Parshat Korach Schedule

Shabbat Schedule

Friday, June 24

  • 06:50 am – Shacharit
  • 07:00 pm – Mincha
  • 08:07 pm – Candle Lighting

Saturday, June 25

  • 07:45 am – Shacharit at Salem Towers
  • 08:45 am – Shacharit
  • 08:57 am – Latest Time for Kriat Shema
  • 10:15 am – Junior Congregation
  • 11:15 am – Kiddush
  • 04:45 pm – Ladies’ Class in Brachot (at the Rabinowitz home, 265 Fellsway East)
  • 06:45 pm – Men’s Class in Derech Hashem
  • 07:40 pm – Mincha
  • 08:10 pm – Se’udah Shlishit
  • 09:00 pm – Ma’ariv
  • 09:15 pm – Shabbat Ends

Week of June 26 – July 1


  • 08:00 am – Sunday
  • 06:40 am – Monday and Thursday
  • 06:50 am – Tuesday, Wednesday, and Friday


  • 08:10 pm – Monday – Friday


  • 08:40 pm – Monday – Thursday

To print this schedule, click here to go directly to the post, and then press ctrl-P (Windows) or cmd-P (Mac) to print it.

Weekly Words of Torah


Insights into Parshat Korach by Mr. Eitan Westrich of Yeshivat Sha’alvim, by Rav Re’uven Ungar of Sha’alvim.

Parashat Korach recounts one of the most disturbing events in Chumash. Korach and his followers accuse Moshe Rabeinu of being a plenipotentiary leader, claiming that “the whole assembly in its entirety is holy” (כל העדה כלם קדושים). As a result of his recusant excoriations, Hashem causes the Earth to “open her mouth” (ותפתח הארץ את פיה) and bury Korach and his coterie (approximately 250 people) alive. At first glance, this gruesome death seems somewhat excessive. After all, Korach was merely claiming that all of בני ישראל are holy, or, in other words, that everyone is intrinsically equal. Indeed, liberal western society would likely hail Korach as something of an ideological prodigy, a visionary possessing a societal wisdom that was quite uncommon in his era. So what about Korach’s ideology was so egregious?

To answer this, we must first examine the nature of equality. Equality, by definition, requires comparison: in order to arrive at the conclusion that two separate entities are equal, one must first compare and analyze them. Only once this analysis has been done, it is possible to determine that the two entities are identical with regards to whatever aspect was being analyzed. It is, however, impossible to conclude that two things are equal before comparing them (indeed, the Hebrew words for “equality” [שוויון] and “to compare” [להשוות] share the same etymological root, indicating that the two are inherently interrelated).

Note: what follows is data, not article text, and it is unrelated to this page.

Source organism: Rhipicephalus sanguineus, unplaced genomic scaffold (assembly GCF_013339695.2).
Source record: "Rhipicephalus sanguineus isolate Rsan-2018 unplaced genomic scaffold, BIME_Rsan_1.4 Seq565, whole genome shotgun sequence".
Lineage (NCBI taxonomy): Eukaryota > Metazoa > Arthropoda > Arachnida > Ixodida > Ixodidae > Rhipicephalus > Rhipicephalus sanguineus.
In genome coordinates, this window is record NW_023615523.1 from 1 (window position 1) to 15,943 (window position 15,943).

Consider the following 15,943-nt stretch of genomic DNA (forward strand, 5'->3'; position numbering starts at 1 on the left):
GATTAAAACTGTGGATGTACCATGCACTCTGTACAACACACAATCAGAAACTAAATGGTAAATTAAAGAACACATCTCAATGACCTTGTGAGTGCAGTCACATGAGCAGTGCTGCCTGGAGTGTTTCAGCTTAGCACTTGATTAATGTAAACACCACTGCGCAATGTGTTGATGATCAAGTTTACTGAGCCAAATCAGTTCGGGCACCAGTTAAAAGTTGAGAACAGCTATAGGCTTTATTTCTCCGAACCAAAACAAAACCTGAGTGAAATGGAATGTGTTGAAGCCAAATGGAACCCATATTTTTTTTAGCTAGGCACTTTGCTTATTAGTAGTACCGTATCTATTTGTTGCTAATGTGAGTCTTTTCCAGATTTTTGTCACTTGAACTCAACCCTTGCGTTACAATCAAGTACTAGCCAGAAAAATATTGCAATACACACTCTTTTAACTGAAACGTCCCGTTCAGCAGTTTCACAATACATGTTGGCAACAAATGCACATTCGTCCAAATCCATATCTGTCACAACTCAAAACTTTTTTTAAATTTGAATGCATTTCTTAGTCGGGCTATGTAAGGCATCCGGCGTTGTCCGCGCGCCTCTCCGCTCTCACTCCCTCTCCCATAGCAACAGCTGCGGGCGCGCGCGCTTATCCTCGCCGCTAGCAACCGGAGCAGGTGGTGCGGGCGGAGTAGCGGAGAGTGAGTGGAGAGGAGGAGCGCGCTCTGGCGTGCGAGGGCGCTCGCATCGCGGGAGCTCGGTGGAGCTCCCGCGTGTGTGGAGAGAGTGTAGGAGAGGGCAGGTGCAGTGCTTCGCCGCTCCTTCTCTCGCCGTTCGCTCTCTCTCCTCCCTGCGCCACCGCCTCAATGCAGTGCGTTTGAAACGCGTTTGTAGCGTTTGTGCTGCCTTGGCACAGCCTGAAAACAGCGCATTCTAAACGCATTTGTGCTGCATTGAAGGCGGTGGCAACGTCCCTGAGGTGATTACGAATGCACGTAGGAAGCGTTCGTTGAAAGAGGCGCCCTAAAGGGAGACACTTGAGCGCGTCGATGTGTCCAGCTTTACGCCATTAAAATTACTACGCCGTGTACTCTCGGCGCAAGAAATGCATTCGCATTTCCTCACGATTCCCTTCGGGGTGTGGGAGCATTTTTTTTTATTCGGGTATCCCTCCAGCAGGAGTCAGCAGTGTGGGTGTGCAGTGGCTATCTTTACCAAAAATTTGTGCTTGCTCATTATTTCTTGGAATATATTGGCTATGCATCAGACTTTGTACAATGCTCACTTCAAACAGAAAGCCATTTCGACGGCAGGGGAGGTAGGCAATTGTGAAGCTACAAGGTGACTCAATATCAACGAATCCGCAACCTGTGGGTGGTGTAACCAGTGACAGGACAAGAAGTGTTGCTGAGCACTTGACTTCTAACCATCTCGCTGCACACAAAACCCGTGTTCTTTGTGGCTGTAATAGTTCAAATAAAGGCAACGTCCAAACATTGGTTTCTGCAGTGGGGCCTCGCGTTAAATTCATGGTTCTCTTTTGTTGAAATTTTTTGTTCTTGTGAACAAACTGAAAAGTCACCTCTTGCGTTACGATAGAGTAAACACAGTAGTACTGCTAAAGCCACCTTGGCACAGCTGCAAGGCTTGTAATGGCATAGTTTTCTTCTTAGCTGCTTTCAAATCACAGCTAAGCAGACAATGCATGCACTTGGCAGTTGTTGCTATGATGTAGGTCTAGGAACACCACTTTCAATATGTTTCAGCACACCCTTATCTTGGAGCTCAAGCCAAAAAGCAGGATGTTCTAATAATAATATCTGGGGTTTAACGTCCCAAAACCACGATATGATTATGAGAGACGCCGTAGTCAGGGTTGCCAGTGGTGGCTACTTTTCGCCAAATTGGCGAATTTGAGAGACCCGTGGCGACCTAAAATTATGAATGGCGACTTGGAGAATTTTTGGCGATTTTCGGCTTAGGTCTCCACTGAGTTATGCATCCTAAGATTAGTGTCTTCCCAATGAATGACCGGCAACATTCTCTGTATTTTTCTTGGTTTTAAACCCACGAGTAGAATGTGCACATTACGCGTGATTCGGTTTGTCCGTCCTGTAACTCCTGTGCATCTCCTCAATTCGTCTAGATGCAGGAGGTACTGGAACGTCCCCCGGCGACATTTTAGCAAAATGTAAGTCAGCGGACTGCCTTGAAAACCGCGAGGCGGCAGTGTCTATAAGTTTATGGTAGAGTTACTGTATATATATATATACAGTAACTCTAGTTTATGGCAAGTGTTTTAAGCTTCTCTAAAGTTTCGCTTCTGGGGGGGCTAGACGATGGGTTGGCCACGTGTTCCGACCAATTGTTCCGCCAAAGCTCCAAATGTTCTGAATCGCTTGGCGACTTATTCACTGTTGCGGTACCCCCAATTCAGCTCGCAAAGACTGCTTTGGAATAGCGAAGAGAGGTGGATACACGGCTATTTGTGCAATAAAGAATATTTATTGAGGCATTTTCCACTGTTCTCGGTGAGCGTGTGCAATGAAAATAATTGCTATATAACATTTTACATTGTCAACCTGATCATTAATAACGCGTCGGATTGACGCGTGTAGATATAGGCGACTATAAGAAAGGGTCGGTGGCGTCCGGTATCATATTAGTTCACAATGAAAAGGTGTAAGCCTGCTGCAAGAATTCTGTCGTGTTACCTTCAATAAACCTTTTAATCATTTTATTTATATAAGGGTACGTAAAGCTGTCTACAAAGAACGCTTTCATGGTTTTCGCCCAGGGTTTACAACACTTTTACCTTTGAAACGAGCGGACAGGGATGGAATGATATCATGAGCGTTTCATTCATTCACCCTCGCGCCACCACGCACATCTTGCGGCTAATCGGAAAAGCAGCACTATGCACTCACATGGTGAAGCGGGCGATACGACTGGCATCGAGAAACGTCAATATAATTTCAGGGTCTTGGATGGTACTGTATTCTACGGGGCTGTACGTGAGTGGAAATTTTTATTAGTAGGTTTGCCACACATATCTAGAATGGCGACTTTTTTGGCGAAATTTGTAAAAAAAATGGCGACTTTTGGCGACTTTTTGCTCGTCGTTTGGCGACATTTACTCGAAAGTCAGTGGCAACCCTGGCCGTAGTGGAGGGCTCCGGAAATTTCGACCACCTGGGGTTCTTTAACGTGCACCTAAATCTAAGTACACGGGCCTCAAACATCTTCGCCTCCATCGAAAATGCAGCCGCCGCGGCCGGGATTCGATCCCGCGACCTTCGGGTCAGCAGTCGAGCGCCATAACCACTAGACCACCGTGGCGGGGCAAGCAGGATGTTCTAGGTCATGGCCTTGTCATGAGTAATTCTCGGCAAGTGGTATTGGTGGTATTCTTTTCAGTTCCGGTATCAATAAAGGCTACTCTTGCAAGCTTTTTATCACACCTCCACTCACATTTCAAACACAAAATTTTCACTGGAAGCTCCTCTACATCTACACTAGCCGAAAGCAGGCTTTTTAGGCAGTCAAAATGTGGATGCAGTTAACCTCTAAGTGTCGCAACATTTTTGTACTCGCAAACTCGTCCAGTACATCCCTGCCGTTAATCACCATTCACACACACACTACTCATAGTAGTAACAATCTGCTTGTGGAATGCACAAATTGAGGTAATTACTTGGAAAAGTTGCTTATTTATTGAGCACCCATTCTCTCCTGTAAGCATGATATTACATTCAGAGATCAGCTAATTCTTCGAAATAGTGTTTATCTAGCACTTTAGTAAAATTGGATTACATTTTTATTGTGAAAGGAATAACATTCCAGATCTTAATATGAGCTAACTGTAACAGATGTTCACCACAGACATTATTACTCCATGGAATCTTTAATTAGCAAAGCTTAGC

Judaism does not believe in any sort of societal comparisons. Each individual need evaluate only himself, and no other. Furthermore, contrary to what the Declaration of Independence would have you believe, all men are not created equal. Some people are born smarter than others. Others possess incredible talents from birth. A Kohen is created with a certain kedusha that a Yisrael can never hope to obtain. Every person is created with a unique set of kochot that are meant to be used to achieve one’s specifically-tailored purpose. Some purposes appear greater/more noble than others, and while all are essential to the world’s existence (else the person meant to achieve said purpose would never have been created), they are by no means equal. Moshe Rabeinu was created to be the greatest leader כלל ישראל would ever see. A shoe-maker in the same generation was created so that כלל ישראל would have shoes to wear. It is true that כלל ישראל did indeed need both, but no one can suggest that Moshe Rabeinu and the shoe-maker were equals.

Nevertheless, we must still explain the magnitude of Korach’s fallacy. By submitting that the entire congregation was equally holy, Korach threatened one of the basic foundations of Creation: that each and every individual is created as an entirely separate being that possesses his/her own specific teleological purpose that cannot be achieved by any other person. Introducing the concept of total societal/spiritual equality engenders the psychological perception that each person is free to pursue whatever aspirations one wishes. Because everyone is supposedly “equal”, anyone can accomplish whatever he wishes to accomplish rather than what he is meant to accomplish. Life begins to lose a sense of individualized purpose, and as such, man ceases to ponder what G-D wishes of him and instead begins to pursue his own maudlin desires. The result is a society which embarks on a dithyrambic frenzy to achieve false goals and meaningless ambitions rather than striving to attain that which the Creator desires of mankind, both individually and collectively.

Hashem created each and every person so that that person would contribute something to existence which no one else is capable of contributing. Not contributing that something is essentially violating the purpose of creation. Korach’s ideology, while quite politically correct, was intellectually fallacious and threatened to cause the masses to lose their sense of individual purpose, thereby causing them to never achieve what they were born to achieve. It is for this reason that he had to be silenced so viciously and abruptly. Jews must understand that they are meant to serve Hashem in a way that no one else can, both as the Chosen Nation, and as the individual children that G-D created.